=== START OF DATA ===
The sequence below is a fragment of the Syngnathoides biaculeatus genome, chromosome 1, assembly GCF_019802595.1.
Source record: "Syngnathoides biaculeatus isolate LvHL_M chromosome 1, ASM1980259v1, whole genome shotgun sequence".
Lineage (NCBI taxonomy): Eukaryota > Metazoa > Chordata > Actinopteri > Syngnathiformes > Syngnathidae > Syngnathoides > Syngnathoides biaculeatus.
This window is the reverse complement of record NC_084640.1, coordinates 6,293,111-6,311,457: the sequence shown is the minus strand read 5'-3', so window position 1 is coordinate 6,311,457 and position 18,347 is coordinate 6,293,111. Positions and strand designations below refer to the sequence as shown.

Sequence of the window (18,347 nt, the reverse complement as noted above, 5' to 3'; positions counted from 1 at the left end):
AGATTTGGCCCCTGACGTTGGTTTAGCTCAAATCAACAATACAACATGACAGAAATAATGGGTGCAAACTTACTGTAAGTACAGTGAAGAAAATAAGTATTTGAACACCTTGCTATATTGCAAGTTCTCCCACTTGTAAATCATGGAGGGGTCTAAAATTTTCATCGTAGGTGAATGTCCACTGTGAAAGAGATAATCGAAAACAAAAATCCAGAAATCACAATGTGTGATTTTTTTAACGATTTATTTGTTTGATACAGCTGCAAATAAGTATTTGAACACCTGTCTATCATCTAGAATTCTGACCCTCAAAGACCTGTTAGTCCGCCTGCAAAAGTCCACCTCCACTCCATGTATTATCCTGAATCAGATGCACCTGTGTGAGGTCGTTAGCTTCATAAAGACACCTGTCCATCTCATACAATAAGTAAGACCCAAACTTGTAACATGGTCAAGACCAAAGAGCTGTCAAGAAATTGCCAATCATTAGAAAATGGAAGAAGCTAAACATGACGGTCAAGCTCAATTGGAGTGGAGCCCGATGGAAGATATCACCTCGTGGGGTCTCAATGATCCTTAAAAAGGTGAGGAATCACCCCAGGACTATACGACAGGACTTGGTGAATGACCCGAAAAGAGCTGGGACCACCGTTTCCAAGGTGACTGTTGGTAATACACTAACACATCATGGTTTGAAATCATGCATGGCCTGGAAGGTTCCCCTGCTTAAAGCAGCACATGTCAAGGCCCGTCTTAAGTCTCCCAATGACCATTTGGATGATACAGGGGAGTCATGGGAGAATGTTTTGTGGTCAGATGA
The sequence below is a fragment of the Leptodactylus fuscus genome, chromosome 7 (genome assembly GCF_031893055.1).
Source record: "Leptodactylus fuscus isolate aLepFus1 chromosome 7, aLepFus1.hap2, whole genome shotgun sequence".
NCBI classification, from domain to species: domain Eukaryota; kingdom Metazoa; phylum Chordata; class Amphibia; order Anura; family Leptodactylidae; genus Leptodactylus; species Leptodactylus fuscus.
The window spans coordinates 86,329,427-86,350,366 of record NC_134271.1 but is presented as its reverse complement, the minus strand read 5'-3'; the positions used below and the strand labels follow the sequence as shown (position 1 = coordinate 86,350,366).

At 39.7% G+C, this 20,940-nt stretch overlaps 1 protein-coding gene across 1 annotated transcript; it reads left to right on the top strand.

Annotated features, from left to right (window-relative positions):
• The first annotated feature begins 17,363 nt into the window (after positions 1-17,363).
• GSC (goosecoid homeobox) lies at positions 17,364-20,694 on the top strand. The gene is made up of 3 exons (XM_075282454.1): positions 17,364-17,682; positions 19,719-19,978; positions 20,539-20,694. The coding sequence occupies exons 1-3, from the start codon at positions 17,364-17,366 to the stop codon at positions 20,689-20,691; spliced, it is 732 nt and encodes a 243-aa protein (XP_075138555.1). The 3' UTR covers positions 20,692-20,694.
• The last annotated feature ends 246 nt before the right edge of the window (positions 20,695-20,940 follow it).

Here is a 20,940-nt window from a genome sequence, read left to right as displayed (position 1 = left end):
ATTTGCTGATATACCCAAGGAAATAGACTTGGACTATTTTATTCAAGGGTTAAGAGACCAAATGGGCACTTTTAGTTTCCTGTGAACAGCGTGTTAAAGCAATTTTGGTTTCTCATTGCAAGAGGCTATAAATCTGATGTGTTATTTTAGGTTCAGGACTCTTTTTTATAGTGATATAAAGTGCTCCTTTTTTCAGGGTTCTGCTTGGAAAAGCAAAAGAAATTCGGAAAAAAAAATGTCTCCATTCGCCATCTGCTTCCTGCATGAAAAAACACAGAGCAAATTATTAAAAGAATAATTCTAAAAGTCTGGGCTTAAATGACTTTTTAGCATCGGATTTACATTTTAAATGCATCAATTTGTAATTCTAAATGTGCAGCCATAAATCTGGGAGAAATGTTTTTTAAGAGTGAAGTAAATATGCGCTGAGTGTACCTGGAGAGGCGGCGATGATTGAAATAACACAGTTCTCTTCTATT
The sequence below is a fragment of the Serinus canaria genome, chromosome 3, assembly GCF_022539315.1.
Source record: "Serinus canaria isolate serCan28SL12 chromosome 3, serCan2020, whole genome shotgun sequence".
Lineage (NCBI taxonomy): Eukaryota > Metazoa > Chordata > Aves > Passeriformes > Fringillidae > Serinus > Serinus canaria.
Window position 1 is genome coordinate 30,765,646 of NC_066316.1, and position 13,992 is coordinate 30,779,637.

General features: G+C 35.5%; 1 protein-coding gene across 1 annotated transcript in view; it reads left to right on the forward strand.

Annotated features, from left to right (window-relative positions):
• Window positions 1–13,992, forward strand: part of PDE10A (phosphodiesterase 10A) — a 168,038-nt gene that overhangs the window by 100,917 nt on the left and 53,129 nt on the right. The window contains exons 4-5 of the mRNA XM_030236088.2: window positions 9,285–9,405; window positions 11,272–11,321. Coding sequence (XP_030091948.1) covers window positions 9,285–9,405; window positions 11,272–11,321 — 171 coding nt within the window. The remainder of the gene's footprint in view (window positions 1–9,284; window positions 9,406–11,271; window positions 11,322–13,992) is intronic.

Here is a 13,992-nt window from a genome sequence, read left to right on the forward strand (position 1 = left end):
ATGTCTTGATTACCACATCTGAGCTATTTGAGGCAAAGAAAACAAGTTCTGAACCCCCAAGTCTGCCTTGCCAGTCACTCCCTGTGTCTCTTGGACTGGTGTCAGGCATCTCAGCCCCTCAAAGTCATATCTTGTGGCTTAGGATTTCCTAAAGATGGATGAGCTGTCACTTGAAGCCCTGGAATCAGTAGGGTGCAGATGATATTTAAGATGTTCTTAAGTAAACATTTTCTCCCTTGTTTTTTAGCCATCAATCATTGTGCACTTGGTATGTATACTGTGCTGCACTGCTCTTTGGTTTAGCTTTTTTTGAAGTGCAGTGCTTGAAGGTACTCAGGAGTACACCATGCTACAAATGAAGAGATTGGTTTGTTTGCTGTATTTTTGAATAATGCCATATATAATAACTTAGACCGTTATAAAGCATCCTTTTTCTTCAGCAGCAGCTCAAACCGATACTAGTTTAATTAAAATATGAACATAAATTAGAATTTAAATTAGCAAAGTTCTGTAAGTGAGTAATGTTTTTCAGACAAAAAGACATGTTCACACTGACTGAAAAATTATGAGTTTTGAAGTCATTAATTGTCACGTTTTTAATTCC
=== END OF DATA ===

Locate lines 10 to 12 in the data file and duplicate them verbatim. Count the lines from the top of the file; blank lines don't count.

The window spans coordinates 86,329,427-86,350,366 of record NC_134271.1 but is presented as its reverse complement, the minus strand read 5'-3'; the positions used below and the strand labels follow the sequence as shown (position 1 = coordinate 86,350,366).

At 39.7% G+C, this 20,940-nt stretch overlaps 1 protein-coding gene across 1 annotated transcript; it reads left to right on the top strand.

Annotated features, from left to right (window-relative positions):